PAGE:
At 9:30 I choose what to wear for the day, which is crucial for practicality and mood. This hot, humid day with plans for the park + a stuffy head desperate for low maintenance = sporty, relaxed, functional clothes. I take this moment to dress. I don’t rush. Choosing the right times to focus on yourself is critical to motherhood. Unnecessary self-martyrdom is silly and destructive.
This is the nursery door. Van goes down for his morning nap at 9:45. My three other children know to never, ever open this door. And if I’m in there nursing Van, they cannot enter unless they think it’s an emergency. We are a spontaneous, fun crew, but that freedom is best within boundaries. Some are stringent. And children need that for character and survival. When I visited the Grand Canyon as a child my chances to obey “Don’t go close to the edge, Lauren” totaled one.
Ha, these are last night’s dishes. This happens sometimes.
The kids ask for leftover pasta for breakfast. Not their worst idea. I stir these three together and serve hot bowls to three happy children. Maybe we’ll have breakfast for dinner tonight!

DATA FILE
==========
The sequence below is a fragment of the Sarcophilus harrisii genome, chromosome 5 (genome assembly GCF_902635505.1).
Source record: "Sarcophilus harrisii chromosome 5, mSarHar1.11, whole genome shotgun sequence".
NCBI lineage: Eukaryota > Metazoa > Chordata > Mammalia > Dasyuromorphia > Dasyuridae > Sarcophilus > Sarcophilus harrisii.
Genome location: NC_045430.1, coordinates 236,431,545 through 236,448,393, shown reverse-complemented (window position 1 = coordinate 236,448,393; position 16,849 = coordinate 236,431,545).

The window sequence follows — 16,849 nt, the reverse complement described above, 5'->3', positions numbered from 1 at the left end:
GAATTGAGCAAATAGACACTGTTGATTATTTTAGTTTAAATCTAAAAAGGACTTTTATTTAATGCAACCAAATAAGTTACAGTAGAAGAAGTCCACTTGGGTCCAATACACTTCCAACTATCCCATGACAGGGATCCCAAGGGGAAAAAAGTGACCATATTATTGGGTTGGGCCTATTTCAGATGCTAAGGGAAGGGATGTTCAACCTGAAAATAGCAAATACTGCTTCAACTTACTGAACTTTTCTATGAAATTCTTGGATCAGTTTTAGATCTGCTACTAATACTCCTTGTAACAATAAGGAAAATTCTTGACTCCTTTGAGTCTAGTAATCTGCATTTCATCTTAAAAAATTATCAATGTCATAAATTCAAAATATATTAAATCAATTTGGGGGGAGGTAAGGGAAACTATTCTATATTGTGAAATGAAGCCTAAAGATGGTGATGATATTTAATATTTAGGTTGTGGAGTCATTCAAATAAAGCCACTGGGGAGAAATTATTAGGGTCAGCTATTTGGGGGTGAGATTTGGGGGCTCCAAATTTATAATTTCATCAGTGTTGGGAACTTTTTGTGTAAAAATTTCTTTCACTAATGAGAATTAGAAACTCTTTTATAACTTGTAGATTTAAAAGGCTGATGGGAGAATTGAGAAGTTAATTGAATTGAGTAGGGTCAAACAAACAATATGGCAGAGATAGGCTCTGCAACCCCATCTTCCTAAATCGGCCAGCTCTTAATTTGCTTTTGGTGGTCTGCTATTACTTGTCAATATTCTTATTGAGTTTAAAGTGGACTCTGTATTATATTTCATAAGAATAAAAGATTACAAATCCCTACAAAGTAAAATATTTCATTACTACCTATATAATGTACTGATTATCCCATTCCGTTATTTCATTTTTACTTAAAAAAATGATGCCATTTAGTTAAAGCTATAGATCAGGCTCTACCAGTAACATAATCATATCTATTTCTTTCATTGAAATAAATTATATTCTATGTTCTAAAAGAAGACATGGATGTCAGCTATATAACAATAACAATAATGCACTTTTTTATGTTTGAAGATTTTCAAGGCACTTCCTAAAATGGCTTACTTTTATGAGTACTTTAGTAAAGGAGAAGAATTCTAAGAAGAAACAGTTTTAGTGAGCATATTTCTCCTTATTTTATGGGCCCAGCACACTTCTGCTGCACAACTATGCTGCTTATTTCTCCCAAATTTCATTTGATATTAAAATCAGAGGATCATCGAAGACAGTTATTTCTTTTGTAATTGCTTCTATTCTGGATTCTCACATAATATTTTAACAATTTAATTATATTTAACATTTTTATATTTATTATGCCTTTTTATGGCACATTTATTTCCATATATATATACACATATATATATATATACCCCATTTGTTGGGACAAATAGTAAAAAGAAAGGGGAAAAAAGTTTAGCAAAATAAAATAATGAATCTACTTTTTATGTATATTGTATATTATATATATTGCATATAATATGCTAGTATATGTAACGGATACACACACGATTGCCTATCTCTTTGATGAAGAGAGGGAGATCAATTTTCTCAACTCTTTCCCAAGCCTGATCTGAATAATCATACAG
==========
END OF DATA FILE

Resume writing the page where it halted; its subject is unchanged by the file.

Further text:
Each day I take some time with my beloved calendar. It’s a lifeline, connected to my iPhone calendar. I make a call about childcare, think through possibilities, and gin up something social.
While kids play and Van naps, I sneak off to put on my makeup in silence. Motherhood can make you feel at times like a lonely giant stomping around tyrannical little people who don’t understand your language. A few minutes here reminds me I’m a pretty, gentle lady. Also, NARS Albatross brightener makes me extremely happy. I recommend it to everyone.
It’s 11 and we’re leaving for the park. After strapping everyone in, with air conditioning humming and music bopping, I head back in the house alone. It’s my ritual for peaceful prep — water? snack? diapers? wipes? Kleenex? Tylenol? A secret mom snack? A cherished five minutes.
I crank the classic rock. It’s the most reliable way to jam. Although, lately we’ve been working on our shoulder rolls to Meghan Trainor. Loud music keeps everyone quiet and relieves stress. Dream baby never cries during our jam sessions. Today’s favorite: “Love Stinks.”
One of our favorite parks. Ann Arbor is lovely.
These are my ladies, my leadership team for our Bible Study Fellowship class in Ann Arbor. Each one gives me a hug. We spend many weeks together praying, studying, and leading. Most aren’t my age — which I love. Oh, precious adult time! And my list of 13 new women I get to lead and love this year.